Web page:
• 2014 midterms    10:32am ET 
Facebook/Mitch McConnell
Facebook/Mitch McConnell

Sen. Mitch McConnell (R-Ky.) will enjoy some "enthusiastic" support at campaign events this week from supporters who were paid to cheer on the minority leader, according to an email obtained by The Hill.

Sent by a member of the Kentucky Republican Party, the email offers to cover food, lodging, and travel expenses for volunteers who wish to pack events on McConnell's three-day bus tour this week. "You would join local supporters in contributing to an enthusiastic atmosphere at each of his events," the email states.

The state GOP previously organized buses to bring McConnell supporters to the annual Fancy Farm Picnic.

Polls have shown McConnell holding a comfortable edge in his re-election bid. The New York Times' latest forecast gives him a 92 percent chance of holding his seat.

  • Today in Bread News    10:23am ET 

There are a lot of weird entrants for the Guinness Book of Records, but a group of Greek bakers in Thessaloniki really rose to the challenge when they built a giant "koulouri" on Sunday around the city's medieval White Tower.

(AP Photo/Grigoris Siamidis)

Similar to a bagel, the koulouri weighed 1.35 tons prior to baking, and the bread strand measured 540 feet long, The Associated Press reports.

The Thessaloniki Bakers Association now must wait to find out whether its feat will be accepted into the Guinness Book of Records; in the meantime, the bakers say they plan to build an even larger koulouri around the nearby Amphipolis burial mound, because why not.

What happened to all that bread, you ask? The bakers distributed it to townspeople and bystanders, which the germaphobe in me is really concerned about, but hey: It's hard to say no to a free bagel. --Sarah Eberspacher

(AP Photo/Grigoris Siamidis)

  • Dino Discovery    10:16am ET 

The key to understanding dinosaur ecology may lie in fossilized amber.

Ryan McKellar, a research scientist at the Royal Saskatchewan Museum in Canada, studies the amber pieces buried alongside dinosaur skeletons. He uses the fossilized tree resin to draw conclusions about the dinosaurs' habitat. At this week's annual meeting of the Geological Society of America, McKellar presented his recent findings, based on deposits from four bonebeds that date to the Late Cretaceous period.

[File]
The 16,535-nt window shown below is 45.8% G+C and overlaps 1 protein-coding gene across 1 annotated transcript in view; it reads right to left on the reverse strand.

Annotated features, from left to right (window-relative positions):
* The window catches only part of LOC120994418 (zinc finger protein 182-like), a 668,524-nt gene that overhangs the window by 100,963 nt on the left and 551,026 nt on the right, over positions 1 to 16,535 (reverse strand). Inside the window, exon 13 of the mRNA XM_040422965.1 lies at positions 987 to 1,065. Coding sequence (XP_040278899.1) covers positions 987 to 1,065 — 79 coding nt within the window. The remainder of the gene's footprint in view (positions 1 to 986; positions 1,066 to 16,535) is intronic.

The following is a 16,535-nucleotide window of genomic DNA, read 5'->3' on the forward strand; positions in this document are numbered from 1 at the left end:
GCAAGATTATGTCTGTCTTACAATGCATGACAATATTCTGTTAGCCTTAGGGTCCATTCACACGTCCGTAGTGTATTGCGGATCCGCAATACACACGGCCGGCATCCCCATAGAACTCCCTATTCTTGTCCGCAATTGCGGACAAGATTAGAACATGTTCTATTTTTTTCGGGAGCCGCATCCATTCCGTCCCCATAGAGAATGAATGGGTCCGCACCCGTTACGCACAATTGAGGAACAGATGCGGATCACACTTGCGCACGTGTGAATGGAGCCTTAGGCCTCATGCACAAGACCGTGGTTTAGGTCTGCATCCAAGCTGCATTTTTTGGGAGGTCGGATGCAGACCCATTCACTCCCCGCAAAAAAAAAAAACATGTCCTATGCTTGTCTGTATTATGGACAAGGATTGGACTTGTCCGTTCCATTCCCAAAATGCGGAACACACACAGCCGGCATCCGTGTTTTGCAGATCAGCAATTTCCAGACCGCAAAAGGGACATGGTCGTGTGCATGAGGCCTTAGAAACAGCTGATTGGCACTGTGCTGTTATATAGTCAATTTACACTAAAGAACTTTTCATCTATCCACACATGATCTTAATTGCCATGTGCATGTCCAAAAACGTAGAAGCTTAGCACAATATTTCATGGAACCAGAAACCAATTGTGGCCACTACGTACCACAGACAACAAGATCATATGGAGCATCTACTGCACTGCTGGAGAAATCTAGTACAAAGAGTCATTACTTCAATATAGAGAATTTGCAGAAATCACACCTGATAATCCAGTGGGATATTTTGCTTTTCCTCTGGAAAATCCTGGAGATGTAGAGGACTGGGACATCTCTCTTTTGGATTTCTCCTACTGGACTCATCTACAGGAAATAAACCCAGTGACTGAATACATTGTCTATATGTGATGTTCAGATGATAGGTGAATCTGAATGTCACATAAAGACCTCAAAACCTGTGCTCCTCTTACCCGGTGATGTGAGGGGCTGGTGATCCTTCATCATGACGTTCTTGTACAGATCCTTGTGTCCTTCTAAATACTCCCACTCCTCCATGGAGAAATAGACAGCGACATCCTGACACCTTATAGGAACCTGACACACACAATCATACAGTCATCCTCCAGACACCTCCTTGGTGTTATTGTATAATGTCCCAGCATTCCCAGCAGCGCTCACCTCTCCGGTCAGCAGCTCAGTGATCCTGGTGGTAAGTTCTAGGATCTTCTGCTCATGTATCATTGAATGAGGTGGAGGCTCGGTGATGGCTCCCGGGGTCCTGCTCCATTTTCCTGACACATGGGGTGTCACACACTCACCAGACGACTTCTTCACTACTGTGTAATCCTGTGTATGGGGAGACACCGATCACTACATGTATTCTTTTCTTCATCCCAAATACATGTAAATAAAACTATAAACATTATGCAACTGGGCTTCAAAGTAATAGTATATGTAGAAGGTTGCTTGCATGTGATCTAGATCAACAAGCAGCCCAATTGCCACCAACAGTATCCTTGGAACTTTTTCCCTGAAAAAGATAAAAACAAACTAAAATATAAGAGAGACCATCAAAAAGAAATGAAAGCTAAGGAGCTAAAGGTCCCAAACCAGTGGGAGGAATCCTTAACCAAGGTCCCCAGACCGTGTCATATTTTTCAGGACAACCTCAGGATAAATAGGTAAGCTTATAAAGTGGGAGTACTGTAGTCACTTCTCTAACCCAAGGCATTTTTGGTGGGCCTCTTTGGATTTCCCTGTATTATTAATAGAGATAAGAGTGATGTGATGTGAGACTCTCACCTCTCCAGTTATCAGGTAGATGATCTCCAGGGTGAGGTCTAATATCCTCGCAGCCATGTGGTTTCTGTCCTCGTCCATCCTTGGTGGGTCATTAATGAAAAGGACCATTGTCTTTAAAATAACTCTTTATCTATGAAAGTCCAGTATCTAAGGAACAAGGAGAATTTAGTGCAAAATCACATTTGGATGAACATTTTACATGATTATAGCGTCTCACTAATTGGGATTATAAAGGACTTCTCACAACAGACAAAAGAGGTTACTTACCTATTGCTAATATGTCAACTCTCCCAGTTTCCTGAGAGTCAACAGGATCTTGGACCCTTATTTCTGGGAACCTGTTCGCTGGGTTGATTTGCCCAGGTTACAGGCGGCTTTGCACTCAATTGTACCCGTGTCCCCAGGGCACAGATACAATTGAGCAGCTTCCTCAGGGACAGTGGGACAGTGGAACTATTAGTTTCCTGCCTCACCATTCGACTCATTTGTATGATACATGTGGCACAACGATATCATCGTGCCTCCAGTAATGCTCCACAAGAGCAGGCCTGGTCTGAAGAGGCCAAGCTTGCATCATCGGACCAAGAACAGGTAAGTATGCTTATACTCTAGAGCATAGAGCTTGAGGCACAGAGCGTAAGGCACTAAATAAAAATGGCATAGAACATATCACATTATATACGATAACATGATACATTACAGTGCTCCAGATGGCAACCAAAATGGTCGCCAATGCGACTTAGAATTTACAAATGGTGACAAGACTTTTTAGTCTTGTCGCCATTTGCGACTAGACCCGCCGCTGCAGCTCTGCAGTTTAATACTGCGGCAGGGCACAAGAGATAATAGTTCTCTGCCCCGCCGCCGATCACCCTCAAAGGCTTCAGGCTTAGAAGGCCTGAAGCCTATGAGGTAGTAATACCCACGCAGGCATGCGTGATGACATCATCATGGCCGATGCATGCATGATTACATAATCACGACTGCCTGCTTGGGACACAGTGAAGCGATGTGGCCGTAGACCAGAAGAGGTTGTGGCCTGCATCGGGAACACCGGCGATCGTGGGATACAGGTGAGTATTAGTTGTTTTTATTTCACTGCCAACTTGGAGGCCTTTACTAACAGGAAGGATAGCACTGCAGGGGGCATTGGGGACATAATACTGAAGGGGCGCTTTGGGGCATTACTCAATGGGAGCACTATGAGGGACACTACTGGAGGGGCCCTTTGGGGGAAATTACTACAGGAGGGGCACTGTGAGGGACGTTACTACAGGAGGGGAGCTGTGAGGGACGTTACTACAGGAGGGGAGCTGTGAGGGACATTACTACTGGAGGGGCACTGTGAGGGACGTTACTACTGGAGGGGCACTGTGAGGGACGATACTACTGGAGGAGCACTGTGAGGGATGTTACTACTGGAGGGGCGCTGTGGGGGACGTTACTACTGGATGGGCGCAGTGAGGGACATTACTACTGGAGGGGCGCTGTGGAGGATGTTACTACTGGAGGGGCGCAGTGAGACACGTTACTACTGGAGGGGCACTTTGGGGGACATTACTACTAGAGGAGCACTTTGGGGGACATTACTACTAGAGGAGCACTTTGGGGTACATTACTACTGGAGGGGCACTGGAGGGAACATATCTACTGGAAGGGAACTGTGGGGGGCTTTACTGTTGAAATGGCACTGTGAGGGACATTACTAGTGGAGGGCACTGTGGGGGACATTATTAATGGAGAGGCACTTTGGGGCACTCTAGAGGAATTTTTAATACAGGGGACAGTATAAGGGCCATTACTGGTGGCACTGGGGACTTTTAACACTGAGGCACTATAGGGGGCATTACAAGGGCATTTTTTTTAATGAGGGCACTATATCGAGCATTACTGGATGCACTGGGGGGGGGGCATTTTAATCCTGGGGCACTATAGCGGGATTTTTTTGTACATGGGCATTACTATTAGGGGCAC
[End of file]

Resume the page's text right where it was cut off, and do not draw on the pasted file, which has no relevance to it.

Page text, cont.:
"Basically, it puts a backdrop to these dinosaur digs, it tells us a bit about the habitat," McKellar told "Just a few of these little pieces among the bones can show a lot of information." McKellar said that friable amber, the type of fragile amber he's studying, "hasn't been pursued in the past." adds that the amber could "close the gaps in knowledge about the ecology of the dinosaurs" by providing information about the plants and atmosphere in the dinosaurs' habitats. When insects are fossilized into the amber, scientists can also track the insects' evolution, which allows them to study the insects' interactions with the dinosaurs.

  • Say what?    10:06am ET 

Republican House candidate Anthony Culler on Monday doubled down on his description of gays as "gremlins," posting a video on Facebook in which he warns that same-sex couples threaten to undermine traditional Christian values.

"Same-sex couples that want to destroy traditional marriage and our way of life: They're gremlins," he says. "They're these creatures that are so destructive."

Culler, who is running to unseat Rep. James Clyburn (D-S.C.), came under fire earlier Monday over a Facebook post in which he called same-sex marriage a "pestilence" and likened gays to the titular Gremlins in the 1980s horror-comedy movie. (For those unfamiliar with the film, the Gremlins appear cute and cuddly but quickly transform into crazed, destructive monsters.)

  • Ebola Pandemic Panic    9:25am ET 

That finding comes from Gallup's latest survey of what issues facing the nation Americans deem most important.

The economy took the top spot in the poll at 17 percent, followed by dissatisfaction with government (16 percent) and unemployment (10 percent.) And for the first time, the Ebola pandemic appeared on the list, coming in at five percent — which put it ahead of more enduring issues like education, poverty, and terrorism. Racism and violent crime also polled as less important than Ebola, coming in at three percent apiece.